An American novelist scandalizes France

Writing in French -- quelle horreur -- Jonathan Littell has thrown France into literary uproar over his sprawling novel about a gay Nazi officer.

Published February 27, 2007 12:52PM (EST)

"Who hasn't heard of 'Les Bienveillantes'?" asked the French magazine Politis in its November issue. In France, at least, that question is a rhetorical one: Unless you're a hermit entirely cut off from newspapers, the Internet, television and radio, you've heard of Jonathan Littell's novel.

Upon publication by the eminent Éditions Gallimard in August 2006, "Les Bienveillantes" ("The Kindly Ones") was greeted by a volley of rave reviews -- the Gallimard Web site includes blurbs in which Littell gets compared to Flaubert, Stendhal, Norman Mailer, John Le Carré, Balzac, Bach, Jean Genet, William Styron and Couperin; for the book itself, there are misty-eyed invocations of "Moby-Dick," "Die Götterdämmerung," "Apocalypse Now," "American Psycho," "The Deer Hunter" and "Life and Fate." Not bad for a 38-year-old newcomer, and not bad for his dense 900-page brick of a novel, told from the so-not-welcoming perspective of an incestuous, gay and possibly matricidal Nazi officer, and larded with graphic sex scenes and coolly detailed musings about the most efficient way to put Jews to work before exterminating them.

It's a pretty sure bet that Oprah's Book Club will look the other way when HarperCollins publishes the U.S. edition next year, after reportedly paying $1 million for the rights.

But getting critically acclaimed and selling by the truckloads wasn't enough. Soon, the novel found itself at the heart of an animated political and literary controversy: How could a Jew write from the perspective not only of a Nazi, but of an SS officer assigned to the Final Solution? Was a gay SS Nazi too much of a cliché? Has the era of the torturer supplanted the era of the victim in the arts? Did it make any difference that Littell is an American writing in French? Was his prose stunning, wretched or merely adequate? And his grammar, how was his grammar?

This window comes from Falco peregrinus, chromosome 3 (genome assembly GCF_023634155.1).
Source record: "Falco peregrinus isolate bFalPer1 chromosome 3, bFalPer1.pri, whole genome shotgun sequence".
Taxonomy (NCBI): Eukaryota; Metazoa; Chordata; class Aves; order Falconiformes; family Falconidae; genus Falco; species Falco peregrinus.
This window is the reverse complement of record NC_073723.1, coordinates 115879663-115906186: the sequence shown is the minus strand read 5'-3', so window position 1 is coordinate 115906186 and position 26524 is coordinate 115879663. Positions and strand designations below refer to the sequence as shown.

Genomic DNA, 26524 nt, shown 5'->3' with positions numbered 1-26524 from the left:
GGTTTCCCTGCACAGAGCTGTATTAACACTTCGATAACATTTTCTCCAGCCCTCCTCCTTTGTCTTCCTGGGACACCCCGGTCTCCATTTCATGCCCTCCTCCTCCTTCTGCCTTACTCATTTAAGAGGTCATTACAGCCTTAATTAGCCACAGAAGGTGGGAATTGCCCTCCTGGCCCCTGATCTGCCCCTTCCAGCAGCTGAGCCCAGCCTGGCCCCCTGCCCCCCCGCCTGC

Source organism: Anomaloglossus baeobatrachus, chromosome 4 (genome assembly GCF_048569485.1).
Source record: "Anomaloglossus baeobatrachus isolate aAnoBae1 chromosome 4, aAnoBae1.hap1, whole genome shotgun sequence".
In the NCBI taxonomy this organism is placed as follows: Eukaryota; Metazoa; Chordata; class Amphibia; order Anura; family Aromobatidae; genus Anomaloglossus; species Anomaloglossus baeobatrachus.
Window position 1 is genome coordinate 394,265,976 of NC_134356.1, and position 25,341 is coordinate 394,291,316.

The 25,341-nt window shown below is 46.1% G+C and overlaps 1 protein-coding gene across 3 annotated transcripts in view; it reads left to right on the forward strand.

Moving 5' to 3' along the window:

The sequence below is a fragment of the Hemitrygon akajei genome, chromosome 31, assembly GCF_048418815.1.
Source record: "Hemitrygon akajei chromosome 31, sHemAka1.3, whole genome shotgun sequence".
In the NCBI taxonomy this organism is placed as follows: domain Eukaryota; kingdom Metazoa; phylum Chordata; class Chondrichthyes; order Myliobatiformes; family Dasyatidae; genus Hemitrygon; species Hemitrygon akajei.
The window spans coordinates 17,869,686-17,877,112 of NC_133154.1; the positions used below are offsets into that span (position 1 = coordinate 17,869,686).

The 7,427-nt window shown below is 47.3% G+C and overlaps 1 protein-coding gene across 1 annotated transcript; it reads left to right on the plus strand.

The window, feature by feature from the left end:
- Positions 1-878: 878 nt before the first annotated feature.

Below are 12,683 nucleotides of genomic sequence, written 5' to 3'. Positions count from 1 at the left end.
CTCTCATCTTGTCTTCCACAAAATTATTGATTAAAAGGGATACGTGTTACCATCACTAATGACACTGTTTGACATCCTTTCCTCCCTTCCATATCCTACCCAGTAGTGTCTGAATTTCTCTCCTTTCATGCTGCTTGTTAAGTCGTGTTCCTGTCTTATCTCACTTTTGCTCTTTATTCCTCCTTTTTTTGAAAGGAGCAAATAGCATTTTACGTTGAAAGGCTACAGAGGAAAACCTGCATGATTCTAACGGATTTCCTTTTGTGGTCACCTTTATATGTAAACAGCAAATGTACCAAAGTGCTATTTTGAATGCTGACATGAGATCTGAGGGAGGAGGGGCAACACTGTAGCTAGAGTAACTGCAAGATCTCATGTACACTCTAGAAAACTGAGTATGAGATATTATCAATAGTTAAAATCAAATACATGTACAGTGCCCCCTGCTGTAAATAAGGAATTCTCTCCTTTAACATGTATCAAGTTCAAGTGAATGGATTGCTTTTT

Every week, nay, every day this past fall, a new Op-Ed, analysis or roundtable would appear. Since Littell himself had pretty much stopped giving interviews after an initial promo round in August, critics, historians and just about anybody with an opinion and an outlet rushed to fill the void. Consider this: A mere six months after the publication of "Les Bienveillantes," there are already two books about it -- Paul-Eric Blanrue's "Les Malveillantes: Enquete sur le cas Jonathan Littell" and Marc Lemonier's "Les Bienveillantes décryptées." In addition, the entry about Littell's book in the French version of Wikipedia is 13,637 words long, while a little classic like Proust's "Remembrance of Things Past" only gets 1,618 words and Tolstoy's "War and Peace" -- it's about Russia, you may have heard of it -- clocks in at a meager 553.